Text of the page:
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I had tried the one in London about a year ago, and left without a very good impression of the food. Therefore, I came in with rather low expectations. Service was alright, but I could barely understood what the wait staff was rambling on about the specials. Also, if the mobile credit card machine does not work, wouldn't it be better to just take the customer's card and proceed to the cashier to make payment rather than look for another machine? Anyways, I ordered the same thing that I had in London: the squid ink pasta with scallop, chilli and scallops. The food came quite fast, however, the sure were not kidding when they say "small". I could have eaten up that bowl in 2 bites! It was a lot smaller than the one in London. Taste wise, it was equally pedestrian. The pathetic scallops were not the freshest and the pasta, although al dente, did not blend in with the sauce/broth that it was sitting in. For the price that it is charged, this, like its London's branch…

Fruitvale Station

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A beautifully tragic character study, heartbreakingly portrayed by Michael B. Jordan in a star turn, of a son, father, husband, lover, brother, friend, victim and martyr. In over a course of a day, interspersed with occasional flashbacks, writer/director Ryan Coogler, introduced us to the many facets and complexities of Oscar Grant, bringing us into his world, his life, his story. With simple vignettes we get a rather complete picture of what kind of guy Oscar was, or cynically, what kind of guy Coogler wants us to believe Oscar was in order to illicit the maximum emotional impact from the ending (which if one follows current affairs, is not much of a spoiler). And lucky for Coogler, and the audience, Jordan was more than competent in bringing this complicated character alive, delivering an emotionally charged performance that revealed the multiple layers beneath that famous name. It was heartbreaking as we followed him through this one day, this one fateful day, where through we get…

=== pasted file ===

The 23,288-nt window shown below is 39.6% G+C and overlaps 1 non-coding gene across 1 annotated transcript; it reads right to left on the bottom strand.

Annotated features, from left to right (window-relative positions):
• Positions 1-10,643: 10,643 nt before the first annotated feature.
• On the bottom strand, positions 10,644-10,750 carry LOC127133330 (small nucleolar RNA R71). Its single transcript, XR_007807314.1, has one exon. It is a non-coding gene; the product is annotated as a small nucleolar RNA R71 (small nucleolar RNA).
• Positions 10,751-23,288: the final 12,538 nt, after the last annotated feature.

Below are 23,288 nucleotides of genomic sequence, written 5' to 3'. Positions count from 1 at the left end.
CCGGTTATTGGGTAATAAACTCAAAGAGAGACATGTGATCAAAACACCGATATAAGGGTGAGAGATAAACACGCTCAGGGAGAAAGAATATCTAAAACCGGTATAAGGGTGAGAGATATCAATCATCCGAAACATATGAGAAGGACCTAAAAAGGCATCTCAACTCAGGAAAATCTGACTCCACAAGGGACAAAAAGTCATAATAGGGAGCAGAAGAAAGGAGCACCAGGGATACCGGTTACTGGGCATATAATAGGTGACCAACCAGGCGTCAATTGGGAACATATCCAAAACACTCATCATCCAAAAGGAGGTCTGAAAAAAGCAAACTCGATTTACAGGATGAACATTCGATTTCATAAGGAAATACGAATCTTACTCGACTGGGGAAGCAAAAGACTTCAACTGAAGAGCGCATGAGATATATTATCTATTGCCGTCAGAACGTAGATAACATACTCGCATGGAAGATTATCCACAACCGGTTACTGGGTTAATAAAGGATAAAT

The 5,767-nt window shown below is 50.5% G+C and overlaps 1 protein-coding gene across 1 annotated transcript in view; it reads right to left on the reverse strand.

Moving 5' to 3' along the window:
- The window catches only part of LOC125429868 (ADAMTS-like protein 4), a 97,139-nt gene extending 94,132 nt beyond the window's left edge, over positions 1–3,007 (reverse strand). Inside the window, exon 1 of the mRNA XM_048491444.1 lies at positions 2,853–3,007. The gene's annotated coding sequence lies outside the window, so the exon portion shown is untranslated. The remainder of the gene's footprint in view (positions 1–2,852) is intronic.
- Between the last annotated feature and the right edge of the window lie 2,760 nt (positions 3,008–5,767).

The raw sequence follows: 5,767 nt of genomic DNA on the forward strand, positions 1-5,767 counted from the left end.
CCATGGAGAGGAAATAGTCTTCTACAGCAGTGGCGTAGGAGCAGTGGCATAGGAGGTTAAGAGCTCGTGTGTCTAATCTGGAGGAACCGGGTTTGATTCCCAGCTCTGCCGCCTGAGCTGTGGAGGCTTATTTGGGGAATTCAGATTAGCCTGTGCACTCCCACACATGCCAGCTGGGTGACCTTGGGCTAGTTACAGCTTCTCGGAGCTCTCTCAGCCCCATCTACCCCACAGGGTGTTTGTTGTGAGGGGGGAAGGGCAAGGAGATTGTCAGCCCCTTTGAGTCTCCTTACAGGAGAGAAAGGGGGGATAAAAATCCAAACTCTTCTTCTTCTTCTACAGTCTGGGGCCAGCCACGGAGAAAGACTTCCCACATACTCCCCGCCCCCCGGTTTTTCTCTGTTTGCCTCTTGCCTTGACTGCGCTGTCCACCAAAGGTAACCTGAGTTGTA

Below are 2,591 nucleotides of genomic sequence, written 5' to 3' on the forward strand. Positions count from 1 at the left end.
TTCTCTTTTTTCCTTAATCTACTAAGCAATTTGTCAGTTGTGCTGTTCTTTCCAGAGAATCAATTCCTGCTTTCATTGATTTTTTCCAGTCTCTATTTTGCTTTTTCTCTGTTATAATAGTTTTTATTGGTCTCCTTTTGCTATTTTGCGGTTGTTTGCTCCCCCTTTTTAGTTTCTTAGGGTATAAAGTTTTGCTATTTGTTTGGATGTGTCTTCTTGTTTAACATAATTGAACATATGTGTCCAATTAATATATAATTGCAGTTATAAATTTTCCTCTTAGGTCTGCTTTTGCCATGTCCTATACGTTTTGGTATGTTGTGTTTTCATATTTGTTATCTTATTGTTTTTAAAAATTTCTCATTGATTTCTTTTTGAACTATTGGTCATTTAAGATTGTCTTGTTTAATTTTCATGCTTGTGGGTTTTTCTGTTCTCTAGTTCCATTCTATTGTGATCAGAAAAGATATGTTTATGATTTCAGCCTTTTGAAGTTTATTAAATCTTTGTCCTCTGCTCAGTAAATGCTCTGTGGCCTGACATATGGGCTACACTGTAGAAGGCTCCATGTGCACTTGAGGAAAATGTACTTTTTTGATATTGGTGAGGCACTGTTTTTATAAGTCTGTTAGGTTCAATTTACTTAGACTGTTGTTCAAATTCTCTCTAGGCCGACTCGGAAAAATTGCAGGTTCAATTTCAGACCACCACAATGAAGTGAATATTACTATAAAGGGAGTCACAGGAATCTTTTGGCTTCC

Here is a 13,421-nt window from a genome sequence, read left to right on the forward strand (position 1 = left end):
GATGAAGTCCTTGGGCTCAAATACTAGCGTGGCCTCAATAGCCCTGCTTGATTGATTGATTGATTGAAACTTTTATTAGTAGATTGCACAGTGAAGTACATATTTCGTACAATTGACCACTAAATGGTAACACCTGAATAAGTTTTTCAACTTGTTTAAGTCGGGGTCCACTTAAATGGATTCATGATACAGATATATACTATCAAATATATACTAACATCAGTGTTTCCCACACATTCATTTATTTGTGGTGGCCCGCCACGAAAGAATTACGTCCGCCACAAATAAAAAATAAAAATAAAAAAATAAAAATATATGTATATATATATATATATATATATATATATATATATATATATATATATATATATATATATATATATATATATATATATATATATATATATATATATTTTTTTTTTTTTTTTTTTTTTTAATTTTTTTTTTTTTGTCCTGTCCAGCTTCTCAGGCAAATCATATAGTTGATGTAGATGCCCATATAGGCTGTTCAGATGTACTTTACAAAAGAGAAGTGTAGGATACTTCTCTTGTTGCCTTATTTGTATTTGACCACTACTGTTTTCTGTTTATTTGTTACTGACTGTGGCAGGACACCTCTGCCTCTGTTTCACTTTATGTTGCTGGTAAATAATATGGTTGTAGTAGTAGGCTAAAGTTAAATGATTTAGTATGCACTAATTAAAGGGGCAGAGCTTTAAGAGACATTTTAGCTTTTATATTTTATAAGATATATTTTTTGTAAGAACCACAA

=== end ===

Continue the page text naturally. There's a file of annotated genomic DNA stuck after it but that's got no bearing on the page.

The Bling Ring

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Superficially this is a simple show with a simple, straightforward plot, and cookie-cutter like characters. However, on deeper inspection, Sofia Coppola has actually created a rather piercing and satirical black comedic commentary on American Youth and the American (Modern) obsession with celebrity, fame and decadent hedonism. Unfortunately, she had to hit us with a sledgehammer at the final 10 minutes to drive this point into the audience! Such audacity to insult the people (unless, you see it as a further layer of social commentary on its audience...then, that might just be slightly brilliant). That being said, sadly in the end, this was a 90 minutes movie that is essentially 2/3 fillers. Sure, we had some interesting shots from Coppola here and there as she tried to capture the decadent lifestyle of the characters, but where she really excelled in were the quieter moments, the wide angled shots, and the framing of the characters, but she should really lay off the handheld cameras …